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California Injury Lawyer ReportsTheme Park Rides Are Not As Safe As You May Think. State Officials Agree In Xcelerator Ride

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It has been seven months now since the Xcelerator ride at Knott’s Berry Farm was shut down after two persons were injured in an accident. Cal OSHA officials have thoroughly investigated the ride and now confirm that it is safe to operate and the ride will reopen on May 3, 2010. On the other hand, could Knott’s have avoided this accident altogether?

As A California Injury Lawyer, we think so, and State inspectors agree that with a more thorough inspection schedule, this accident would never have occurred
In addition to Knott’s Berry Farm being nearly three weeks overdue for the ride’s inspection. This can be common among large ride concessionaires, as we have learned through our representation of clients in our capacity as a California injury lawyer . As noted in other cases, Intamin AG, the rides manufacturer was found equally culpable due to the fact that they supplied unclear inspection instructions. Knott’s maintenance claims that their need for further explanation of routine maintenance was ignored by Intamin.

Intamin has been implicated in other cable accidents such as the Cedar Point Dragster and the Six Flags Tower of Power ride where a 13 year old girl lost both feet. However, even though the cables were manufactured by Intamin, the major fault in both cases was placed on the park’s poor maintenance.

KBF’s accident occurred on September 16, 2009 just after the train had left the station. The cable snapped from normal wear and unfortunately, a 12 year old boy suffered leg lacerations and another man complained of back pain.

The Amusement Park industry is a highly lucrative and competitive business that last year had estimated revenues of $11.5 billion. The majority of the larger parks are dominated by large corporations and they are not regulated by the federal government. HR 2320 has been stalled in congress and if passed, would close a huge loophole that allows federal safety oversight in a majority of the country’s major theme parks.

According to the Consumer Product Safety Commission figures, amusement park serious injuries have doubled over the ten years. Approximately 100,000 people were treated in emergency rooms for amusement park injuries. It’s not surprising that half of all injuries and ¾ of all falls and ejections involve children under the age of 13.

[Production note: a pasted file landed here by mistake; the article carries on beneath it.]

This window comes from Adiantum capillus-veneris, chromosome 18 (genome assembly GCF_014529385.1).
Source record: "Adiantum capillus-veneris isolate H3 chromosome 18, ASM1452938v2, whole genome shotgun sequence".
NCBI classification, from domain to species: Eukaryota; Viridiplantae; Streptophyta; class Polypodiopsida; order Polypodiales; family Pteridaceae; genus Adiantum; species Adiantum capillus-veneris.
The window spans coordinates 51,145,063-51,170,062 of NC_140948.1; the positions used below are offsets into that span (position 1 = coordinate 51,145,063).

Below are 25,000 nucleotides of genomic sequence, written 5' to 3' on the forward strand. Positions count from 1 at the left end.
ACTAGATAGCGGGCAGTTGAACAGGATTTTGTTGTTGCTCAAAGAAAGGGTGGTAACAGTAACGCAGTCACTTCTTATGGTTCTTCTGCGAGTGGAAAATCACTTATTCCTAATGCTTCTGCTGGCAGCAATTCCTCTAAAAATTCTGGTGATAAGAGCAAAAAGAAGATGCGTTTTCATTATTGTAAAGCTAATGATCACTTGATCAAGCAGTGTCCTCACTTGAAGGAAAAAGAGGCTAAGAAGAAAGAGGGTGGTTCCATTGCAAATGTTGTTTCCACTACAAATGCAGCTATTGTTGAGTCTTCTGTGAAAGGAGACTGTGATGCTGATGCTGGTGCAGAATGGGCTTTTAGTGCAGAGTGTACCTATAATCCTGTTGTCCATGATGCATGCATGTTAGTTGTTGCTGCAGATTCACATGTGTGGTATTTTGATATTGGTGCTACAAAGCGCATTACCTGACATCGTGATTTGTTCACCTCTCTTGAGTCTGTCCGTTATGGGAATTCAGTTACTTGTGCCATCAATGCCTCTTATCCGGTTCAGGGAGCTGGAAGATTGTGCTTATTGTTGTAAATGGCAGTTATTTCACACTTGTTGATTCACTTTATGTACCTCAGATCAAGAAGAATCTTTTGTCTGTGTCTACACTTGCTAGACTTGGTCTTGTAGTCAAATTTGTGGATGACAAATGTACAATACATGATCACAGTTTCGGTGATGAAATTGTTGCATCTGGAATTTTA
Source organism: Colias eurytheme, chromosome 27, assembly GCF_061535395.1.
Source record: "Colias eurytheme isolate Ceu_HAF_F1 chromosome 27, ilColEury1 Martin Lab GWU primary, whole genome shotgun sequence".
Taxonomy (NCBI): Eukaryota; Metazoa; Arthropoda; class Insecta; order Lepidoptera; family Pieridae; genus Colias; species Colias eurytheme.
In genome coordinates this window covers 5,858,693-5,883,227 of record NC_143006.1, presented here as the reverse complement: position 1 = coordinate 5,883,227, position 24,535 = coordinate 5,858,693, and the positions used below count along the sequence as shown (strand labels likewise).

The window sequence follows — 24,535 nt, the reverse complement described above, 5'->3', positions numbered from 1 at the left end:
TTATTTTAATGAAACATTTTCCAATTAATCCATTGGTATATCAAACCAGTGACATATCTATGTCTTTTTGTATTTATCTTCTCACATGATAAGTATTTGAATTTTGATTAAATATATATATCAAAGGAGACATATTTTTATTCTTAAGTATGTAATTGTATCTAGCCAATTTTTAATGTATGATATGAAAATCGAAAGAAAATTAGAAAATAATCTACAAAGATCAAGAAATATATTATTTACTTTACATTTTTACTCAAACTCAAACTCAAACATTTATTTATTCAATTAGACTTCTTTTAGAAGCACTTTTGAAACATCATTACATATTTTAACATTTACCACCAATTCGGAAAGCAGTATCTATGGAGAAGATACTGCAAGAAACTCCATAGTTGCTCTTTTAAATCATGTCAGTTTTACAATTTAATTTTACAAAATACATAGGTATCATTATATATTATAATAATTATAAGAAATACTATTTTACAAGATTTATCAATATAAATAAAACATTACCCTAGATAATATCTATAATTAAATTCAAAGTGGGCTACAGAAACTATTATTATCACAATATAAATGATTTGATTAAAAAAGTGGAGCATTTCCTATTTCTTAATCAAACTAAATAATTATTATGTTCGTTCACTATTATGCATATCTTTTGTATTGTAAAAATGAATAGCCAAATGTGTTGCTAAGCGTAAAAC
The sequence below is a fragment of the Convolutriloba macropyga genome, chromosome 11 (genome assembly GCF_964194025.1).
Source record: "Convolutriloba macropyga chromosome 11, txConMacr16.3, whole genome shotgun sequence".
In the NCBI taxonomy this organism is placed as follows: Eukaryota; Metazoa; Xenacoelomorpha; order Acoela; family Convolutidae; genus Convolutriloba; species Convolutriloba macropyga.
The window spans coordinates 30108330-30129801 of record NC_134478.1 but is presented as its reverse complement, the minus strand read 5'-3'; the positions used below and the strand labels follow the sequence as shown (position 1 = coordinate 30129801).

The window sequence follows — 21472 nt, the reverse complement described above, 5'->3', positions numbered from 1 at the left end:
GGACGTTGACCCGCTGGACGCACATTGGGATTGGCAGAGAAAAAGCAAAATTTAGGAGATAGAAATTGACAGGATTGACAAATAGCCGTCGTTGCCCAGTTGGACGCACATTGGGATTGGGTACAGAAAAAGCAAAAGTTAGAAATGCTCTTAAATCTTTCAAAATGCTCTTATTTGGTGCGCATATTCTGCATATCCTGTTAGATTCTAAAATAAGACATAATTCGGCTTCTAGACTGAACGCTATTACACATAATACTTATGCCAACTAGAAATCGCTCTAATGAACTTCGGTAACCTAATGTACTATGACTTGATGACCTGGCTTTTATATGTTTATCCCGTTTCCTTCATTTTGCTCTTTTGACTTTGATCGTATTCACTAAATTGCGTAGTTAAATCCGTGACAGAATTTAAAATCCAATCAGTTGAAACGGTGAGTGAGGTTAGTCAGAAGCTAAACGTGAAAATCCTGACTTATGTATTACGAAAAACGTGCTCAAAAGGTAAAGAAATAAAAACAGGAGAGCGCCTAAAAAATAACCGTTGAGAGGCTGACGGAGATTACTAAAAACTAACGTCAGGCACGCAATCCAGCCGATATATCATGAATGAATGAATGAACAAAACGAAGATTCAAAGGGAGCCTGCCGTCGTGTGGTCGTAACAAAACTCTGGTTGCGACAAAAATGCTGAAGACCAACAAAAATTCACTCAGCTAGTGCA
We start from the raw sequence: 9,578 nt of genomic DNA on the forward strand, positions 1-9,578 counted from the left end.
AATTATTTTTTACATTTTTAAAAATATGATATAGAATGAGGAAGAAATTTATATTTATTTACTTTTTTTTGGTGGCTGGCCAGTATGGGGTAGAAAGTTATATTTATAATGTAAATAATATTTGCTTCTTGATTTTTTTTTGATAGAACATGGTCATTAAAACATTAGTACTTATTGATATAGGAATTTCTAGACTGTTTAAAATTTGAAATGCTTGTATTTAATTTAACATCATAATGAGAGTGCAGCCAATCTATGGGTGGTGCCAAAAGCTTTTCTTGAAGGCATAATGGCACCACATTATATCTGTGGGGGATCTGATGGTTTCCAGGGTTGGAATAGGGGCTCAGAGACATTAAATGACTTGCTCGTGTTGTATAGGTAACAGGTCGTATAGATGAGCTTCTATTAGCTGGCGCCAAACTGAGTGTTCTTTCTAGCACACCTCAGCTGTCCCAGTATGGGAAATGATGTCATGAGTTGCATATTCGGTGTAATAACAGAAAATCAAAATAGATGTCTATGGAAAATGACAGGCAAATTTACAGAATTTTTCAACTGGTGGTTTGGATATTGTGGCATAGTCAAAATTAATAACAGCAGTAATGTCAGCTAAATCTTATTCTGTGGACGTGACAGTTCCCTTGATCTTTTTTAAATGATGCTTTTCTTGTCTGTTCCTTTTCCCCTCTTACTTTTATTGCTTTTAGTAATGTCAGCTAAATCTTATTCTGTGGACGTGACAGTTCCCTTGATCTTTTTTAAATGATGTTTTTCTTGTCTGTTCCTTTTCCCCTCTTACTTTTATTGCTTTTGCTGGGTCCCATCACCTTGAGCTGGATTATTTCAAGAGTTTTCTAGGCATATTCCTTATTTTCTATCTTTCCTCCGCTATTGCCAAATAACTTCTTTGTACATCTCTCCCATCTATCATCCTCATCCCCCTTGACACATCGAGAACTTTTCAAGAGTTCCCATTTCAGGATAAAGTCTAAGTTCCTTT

Since California has such a high concentration of theme parks, its officials conduct yearly, 3-part inspections of every amusement park ride. This includes unannounced inspections, safety record audits, and observation on whether the ride operators are enforcing safety rules.
Even with these inspections, it is important that parents monitor their children in these parks to ensure a safe day. Here are a few safety tips:

· Keep your head facing forward at all times during fast/wild rides. Studies have shown that some neurological injuries can occur by turning your head at the wrong moment. (Change of direction or acceleration).
· Obey height and weight minimums and maximums. The park isn’t trying to punish younger children but they do care about safety. Talk to your children about the consequences of bad behavior.
· Point out safety features such as seatbelts, lap bars, grab bars, and warning signs. Explain how the safety equipment works, and what its purpose is. Parents should pay close attention to rides that use a single lap bar for multiple riders, as this presents a special hazard to young children. Single lap bars are designed to fit closely against only the largest passenger in the car, leaving smaller riders unprotected.

. For a complete list of safety tips, visit saferparks.org/.

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